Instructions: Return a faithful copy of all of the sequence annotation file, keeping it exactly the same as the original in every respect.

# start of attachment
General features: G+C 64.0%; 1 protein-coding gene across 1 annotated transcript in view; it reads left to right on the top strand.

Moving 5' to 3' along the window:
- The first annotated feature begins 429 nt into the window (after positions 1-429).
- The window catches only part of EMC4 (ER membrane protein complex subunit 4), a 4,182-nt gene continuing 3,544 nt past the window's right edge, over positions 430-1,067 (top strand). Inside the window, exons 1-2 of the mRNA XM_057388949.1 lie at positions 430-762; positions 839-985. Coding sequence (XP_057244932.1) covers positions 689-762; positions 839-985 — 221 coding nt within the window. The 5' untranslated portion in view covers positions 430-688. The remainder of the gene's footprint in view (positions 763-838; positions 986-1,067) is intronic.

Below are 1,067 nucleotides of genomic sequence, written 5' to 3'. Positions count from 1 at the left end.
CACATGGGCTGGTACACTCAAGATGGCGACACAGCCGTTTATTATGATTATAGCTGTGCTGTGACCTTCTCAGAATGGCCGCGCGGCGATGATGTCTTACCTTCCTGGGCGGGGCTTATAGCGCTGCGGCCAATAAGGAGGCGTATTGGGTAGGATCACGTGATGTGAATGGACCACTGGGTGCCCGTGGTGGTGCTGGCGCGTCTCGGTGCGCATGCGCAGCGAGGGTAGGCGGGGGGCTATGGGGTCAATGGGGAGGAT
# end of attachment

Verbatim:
General features: G+C 64.0%; 1 protein-coding gene across 1 annotated transcript in view; it reads left to right on the top strand.

Moving 5' to 3' along the window:
- The first annotated feature begins 429 nt into the window (after positions 1-429).
- The window catches only part of EMC4 (ER membrane protein complex subunit 4), a 4,182-nt gene continuing 3,544 nt past the window's right edge, over positions 430-1,067 (top strand). Inside the window, exons 1-2 of the mRNA XM_057388949.1 lie at positions 430-762; positions 839-985. Coding sequence (XP_057244932.1) covers positions 689-762; positions 839-985 — 221 coding nt within the window. The 5' untranslated portion in view covers positions 430-688. The remainder of the gene's footprint in view (positions 763-838; positions 986-1,067) is intronic.

Below are 1,067 nucleotides of genomic sequence, written 5' to 3'. Positions count from 1 at the left end.
CACATGGGCTGGTACACTCAAGATGGCGACACAGCCGTTTATTATGATTATAGCTGTGCTGTGACCTTCTCAGAATGGCCGCGCGGCGATGATGTCTTACCTTCCTGGGCGGGGCTTATAGCGCTGCGGCCAATAAGGAGGCGTATTGGGTAGGATCACGTGATGTGAATGGACCACTGGGTGCCCGTGGTGGTGCTGGCGCGTCTCGGTGCGCATGCGCAGCGAGGGTAGGCGGGGGGCTATGGGGTCAATGGGGAGGAT